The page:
Without My Mother
My mother and I used to discuss a social experiment she had read about as a student. A family of three, parents and a son, decided to insure themselves against the inevitable grief that would come from one of their deaths by living under the same roof, but completely independently of each other. I looked but could not find this (obviously quite old) case study, but the premise, according to my mum was, emotional and practical co-dependence was counterintuitive to the most glaring fact of life. It was best not to get used to, say, someone waking you with a cup of tea, because when they were dead, you’d have to make your own tea. And grief would render that quotidian little chore unspeakably unbearable.
Despite our love of debate, we knew where we stood on this philosophy. My mother never made her own tea.
In the week leading up to what would have been her 67th birthday, three years after we lost her quite suddenly, a weird serendipity has sent me several essays and posts written by adult women reflecting on their mums. In one, a woman who lost her mum at age 16, writes, 12 years later, of her loss. Its bittersweet tenderness has incredible resonance. In it, she mourns all the big moments her mother has missed and the moments she has missed her mother. She considers the future and knows the list will grow.
In another, a woman raising a baby on her own describes her new “marriage to mother”: Too self-conscious to go to Facebook “yet again”, her mum is the only person with whom she can share those “inane-to-others, magnificent-to-mothers” moments that fill her to the brim. These instances – not easy to explain even to some dads – are the ones that never make it to the blog posts (even the most self-indulgent ones) or the ‘have-it-all’ pieces: the private, visceral, hormonal, biological, fulfilling thrills of motherhood. Or the black holes of privation. Only your mother would understand.
I feel the lack of a mother more acutely as my children get older. The early-years parenting books’ one-size-fits-all bravado is a tinny echo when faced with questions about self-harming, precociousness, puberty, or the fact that at least one kid seems hell-bent on being incarcerated ASAP. So, I am glad we visited my mum practically every day when she was around. And I wish she was still here to reassure me with a, “Don’t worry, it’s a phase,” followed by some absolutely horrific story about one of my siblings.
That familiar comfort evaporated when she died, and immediately after, I wondered if I would ever feel it again. I remember only drifting in and out of cycles of numbness, disbelief, grief. Rendered motherless, I momentarily lost sight of my own children, who were reacting uniquely to their loss. The youngest, only two, said “See you later, Granma,” and over the next few days had a couple of long ‘telephone calls’ with her. The middle child, reliably dramatic, nearly fainted from grief and wrote in her diary long, miserable, yearning letters to her grandmother. And a week after the funeral, my eldest came to me with some news. “Mama, the school magazine has published my essay!” and then suddenly, “I forgot to tell Granma….”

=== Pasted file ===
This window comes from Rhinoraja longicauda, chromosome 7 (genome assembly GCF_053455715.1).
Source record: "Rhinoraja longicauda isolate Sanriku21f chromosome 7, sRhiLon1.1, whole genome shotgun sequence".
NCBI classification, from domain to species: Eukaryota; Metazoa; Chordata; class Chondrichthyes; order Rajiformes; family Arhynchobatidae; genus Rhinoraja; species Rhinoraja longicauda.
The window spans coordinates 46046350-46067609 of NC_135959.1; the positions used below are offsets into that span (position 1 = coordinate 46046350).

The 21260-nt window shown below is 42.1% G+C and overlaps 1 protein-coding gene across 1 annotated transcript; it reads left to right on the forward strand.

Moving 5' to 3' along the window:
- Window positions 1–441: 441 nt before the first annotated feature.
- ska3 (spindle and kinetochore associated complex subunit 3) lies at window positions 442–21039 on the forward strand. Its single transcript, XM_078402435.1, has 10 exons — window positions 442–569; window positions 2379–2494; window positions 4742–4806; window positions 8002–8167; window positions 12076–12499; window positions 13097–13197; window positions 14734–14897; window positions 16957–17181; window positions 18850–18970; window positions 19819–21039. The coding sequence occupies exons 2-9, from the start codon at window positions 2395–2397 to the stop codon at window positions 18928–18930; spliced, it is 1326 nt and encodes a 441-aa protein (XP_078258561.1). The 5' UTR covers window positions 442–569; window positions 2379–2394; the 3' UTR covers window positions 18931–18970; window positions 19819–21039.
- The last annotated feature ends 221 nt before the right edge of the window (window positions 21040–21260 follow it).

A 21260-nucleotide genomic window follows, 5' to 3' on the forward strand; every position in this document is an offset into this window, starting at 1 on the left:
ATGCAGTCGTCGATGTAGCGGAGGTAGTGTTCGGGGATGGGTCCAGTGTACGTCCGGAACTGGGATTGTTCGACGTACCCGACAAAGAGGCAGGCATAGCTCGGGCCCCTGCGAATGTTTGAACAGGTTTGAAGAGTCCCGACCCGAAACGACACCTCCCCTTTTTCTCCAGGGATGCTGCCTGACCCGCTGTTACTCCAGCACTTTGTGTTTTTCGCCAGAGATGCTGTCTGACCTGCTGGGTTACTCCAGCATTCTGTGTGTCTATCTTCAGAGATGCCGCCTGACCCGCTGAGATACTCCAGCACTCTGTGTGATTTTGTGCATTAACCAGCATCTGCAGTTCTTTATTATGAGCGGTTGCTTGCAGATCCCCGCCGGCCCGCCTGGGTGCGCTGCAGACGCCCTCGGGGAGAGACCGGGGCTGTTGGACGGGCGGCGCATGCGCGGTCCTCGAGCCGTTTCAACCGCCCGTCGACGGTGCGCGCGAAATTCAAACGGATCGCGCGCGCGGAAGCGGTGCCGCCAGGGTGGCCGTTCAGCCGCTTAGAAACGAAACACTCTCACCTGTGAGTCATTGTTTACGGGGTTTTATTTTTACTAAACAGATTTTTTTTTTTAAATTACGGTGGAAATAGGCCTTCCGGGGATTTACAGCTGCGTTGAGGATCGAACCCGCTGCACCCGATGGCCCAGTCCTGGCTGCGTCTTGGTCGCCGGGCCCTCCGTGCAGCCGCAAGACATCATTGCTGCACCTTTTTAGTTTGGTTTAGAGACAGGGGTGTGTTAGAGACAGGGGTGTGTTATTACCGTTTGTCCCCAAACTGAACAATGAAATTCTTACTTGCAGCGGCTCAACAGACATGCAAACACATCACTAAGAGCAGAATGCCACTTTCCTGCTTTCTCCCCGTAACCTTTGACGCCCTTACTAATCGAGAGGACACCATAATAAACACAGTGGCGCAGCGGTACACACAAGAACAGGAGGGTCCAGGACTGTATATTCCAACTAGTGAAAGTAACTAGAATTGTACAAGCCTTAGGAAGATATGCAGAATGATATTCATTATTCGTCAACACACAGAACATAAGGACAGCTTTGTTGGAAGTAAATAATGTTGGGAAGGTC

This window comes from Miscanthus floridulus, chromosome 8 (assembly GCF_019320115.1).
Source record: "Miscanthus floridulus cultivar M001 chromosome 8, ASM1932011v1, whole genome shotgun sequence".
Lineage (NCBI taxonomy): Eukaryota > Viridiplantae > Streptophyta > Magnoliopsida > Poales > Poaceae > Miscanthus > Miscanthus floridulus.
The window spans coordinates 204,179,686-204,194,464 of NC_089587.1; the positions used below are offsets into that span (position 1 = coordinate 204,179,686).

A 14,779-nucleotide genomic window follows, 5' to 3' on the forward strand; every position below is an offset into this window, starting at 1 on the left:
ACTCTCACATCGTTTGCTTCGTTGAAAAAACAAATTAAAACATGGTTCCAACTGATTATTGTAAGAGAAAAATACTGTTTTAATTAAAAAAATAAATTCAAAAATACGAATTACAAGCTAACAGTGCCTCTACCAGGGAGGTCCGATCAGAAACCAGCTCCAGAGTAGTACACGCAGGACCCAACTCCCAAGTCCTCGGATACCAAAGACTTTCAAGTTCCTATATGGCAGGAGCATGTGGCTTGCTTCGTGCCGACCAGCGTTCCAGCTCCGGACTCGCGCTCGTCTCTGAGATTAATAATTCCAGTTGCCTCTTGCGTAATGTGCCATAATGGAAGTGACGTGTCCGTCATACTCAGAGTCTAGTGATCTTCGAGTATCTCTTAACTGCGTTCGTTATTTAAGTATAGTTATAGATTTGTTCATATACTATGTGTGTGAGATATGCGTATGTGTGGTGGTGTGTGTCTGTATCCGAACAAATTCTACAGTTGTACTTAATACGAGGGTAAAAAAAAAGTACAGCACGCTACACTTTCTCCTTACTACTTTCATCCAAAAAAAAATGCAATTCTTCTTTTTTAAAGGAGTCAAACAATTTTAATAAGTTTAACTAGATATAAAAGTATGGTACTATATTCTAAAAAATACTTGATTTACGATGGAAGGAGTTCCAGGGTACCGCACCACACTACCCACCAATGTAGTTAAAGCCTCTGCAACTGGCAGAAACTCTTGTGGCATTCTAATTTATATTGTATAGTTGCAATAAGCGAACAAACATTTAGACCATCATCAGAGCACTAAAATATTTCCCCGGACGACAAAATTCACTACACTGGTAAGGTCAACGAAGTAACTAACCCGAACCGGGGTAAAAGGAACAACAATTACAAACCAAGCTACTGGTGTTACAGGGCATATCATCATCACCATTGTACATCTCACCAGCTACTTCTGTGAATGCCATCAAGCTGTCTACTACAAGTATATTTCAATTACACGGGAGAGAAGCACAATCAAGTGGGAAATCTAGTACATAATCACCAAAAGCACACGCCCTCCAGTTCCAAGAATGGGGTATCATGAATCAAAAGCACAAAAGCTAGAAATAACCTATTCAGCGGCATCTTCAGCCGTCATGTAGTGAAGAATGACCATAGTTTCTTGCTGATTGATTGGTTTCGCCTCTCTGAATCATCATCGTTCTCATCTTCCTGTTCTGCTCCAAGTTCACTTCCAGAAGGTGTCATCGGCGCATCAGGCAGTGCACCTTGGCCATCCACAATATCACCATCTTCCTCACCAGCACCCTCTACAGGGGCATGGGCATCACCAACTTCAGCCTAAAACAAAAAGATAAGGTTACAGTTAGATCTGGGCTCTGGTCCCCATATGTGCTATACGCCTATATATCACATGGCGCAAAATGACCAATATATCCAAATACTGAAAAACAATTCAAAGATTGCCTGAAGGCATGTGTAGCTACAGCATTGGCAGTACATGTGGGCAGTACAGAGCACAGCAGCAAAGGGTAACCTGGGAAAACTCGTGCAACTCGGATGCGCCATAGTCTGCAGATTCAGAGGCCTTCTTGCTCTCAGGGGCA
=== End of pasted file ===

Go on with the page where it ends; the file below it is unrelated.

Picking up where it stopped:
Life is callous about its brevity. When my mother died, all my friends told me how they immediately realized they needed to call their mums more often. She may have a story they hadn’t yet heard, wisdom not yet shared. Did they know the names of her best friends in school? What was her favourite poem? Did they have all her recipes?
Life is also famous for its ability to go on. I call my dad, now, to grumble about the local politicians and the price of fish. I call my brother for recipes. My sister and my second daughter form a middle-child phalanx when I wail about how difficult middle children can be. A close friend and I text each other all the time to kvetch about work and family. Last month, my youngest suddenly had a last-minute panicky squawk at my husband about a fancy-dress costume. Hitherto my mother’s area of expertise, my husband stepped up and created one that would have made his late mother-in-law so proud! Our family has had one big, fat wedding and is planning a smaller, phat one. It has entailed buying wedding lace and bridesmaids’ shoes, deciding on bouquets and buffets, cutting fruit for wedding cake and re-grafting splintering branches of the extended family tree, all without my mother, her absolute sense of what was in good taste (peppered incongruously by bawdy asides), and her gift for creative solutions to the most infuriating problems.
I have, so far, resisted the naughty pleasure of some of my family elders and have refrained from randomly reminding my kids how they will miss me “when I’m gone.” (However, as I run low of ammunition in the Teen Wars, I feel less certain I won’t scrape the bottom of that barrel someday.) But just as having children provided me with a new perspective on my own mother, losing her made some things clear: that I’d still like to forge a similar relationship, an admitted co-dependency — fulfilling, wrenching, a luxury and a pain in the behind — with my own children.
For when life is frighteningly brazen in its unpredictability, what other choice is there, than to live brazenly? I insist my husband or one of my children make me tea.